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. Last Updated: 07/27/2016

Visit the Toy Museum

For MT
A small room in the former Palace of Pioneers at Vorobyovy Gory is bursting with toys -- Sergei Romanov's collection. Yet only a fraction of his 4,500 toys is displayed on shelves here, organized by decade, provenance and material.

Chapayev in a machine-gun cart, pioneers, tin soldiers, partisans, cosmonauts, policemen, Cheburashka, Gena and other Soviet cartoon characters -- all are gazing from the glass cabinets.

Although the bulk of the collection is toys made at Soviet factories, pre-Revolutionary porcelain dolls and rocking horses are also included, and so is Mickey Mouse. The oldest exhibit is from the 1840s. Silent witnesses to the accomplishments and failings of the world's largest country, the toys trace Russia's cultural and industrial history with childhood sentimentality.

Romanov will tell you about the differences between toys from Moscow and St. Petersburg factories, show you Misha the Olympic Bear incarnated in every imaginable material, and point to the strangest item of all -- the Siamese twin baby doll from 1930s Germany. Raggedy Ann is another international representative. "She is so weird and terrible, but it's good to have her here," he said.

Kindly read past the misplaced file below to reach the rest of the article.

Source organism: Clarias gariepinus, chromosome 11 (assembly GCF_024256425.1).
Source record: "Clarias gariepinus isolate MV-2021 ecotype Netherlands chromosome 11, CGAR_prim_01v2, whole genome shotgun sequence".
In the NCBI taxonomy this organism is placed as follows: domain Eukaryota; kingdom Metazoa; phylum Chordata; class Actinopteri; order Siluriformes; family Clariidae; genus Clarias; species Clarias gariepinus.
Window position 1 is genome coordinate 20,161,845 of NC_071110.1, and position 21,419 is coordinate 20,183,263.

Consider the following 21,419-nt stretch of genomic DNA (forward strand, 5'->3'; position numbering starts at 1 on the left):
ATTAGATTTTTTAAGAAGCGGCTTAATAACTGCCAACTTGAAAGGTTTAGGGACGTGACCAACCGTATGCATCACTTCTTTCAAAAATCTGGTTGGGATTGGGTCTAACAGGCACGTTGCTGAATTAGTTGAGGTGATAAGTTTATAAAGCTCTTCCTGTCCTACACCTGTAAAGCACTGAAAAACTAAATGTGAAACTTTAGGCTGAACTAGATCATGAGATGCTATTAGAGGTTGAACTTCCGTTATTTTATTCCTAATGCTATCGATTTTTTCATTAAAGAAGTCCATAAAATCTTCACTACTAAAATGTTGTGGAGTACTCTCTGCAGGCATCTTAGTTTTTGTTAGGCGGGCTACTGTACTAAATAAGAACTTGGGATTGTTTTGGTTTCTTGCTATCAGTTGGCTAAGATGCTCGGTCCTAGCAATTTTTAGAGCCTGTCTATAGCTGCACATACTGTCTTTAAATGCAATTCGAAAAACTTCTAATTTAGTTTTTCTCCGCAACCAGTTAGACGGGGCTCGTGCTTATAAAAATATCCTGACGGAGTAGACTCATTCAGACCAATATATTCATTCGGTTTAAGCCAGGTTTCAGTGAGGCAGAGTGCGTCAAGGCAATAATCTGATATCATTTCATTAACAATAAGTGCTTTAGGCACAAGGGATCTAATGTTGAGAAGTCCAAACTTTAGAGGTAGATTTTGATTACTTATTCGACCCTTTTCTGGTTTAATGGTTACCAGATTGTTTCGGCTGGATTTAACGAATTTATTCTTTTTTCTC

Romanov acquired most of the toys, others were donated to the museum by friends and strangers alike. There is a toy horse that belonged to the late director Rolan Bykov, and actress Faina Ranevskaya's teddy bear. Romanov said some toy donors come and visit their old childhood friends. The collector can often be seen repairing and restoring toys that arrive to the museum in battered condition.

The museum also has many photographs of children posing with their favorite toys. After your visit, you may check out a children's chess tournament on the first floor, or the aluminum-fork cafeteria that serves 15 ruble pea soup and classic milkshakes.

Sergei Romanov's collection at the Moscow Palace of Youth Creativity, 2nd floor, 17 Ul. Kosygina, 939-8495, M. Universitet.
Open Mon.-Wed., 11 a.m.-3 p.m. Admission is free.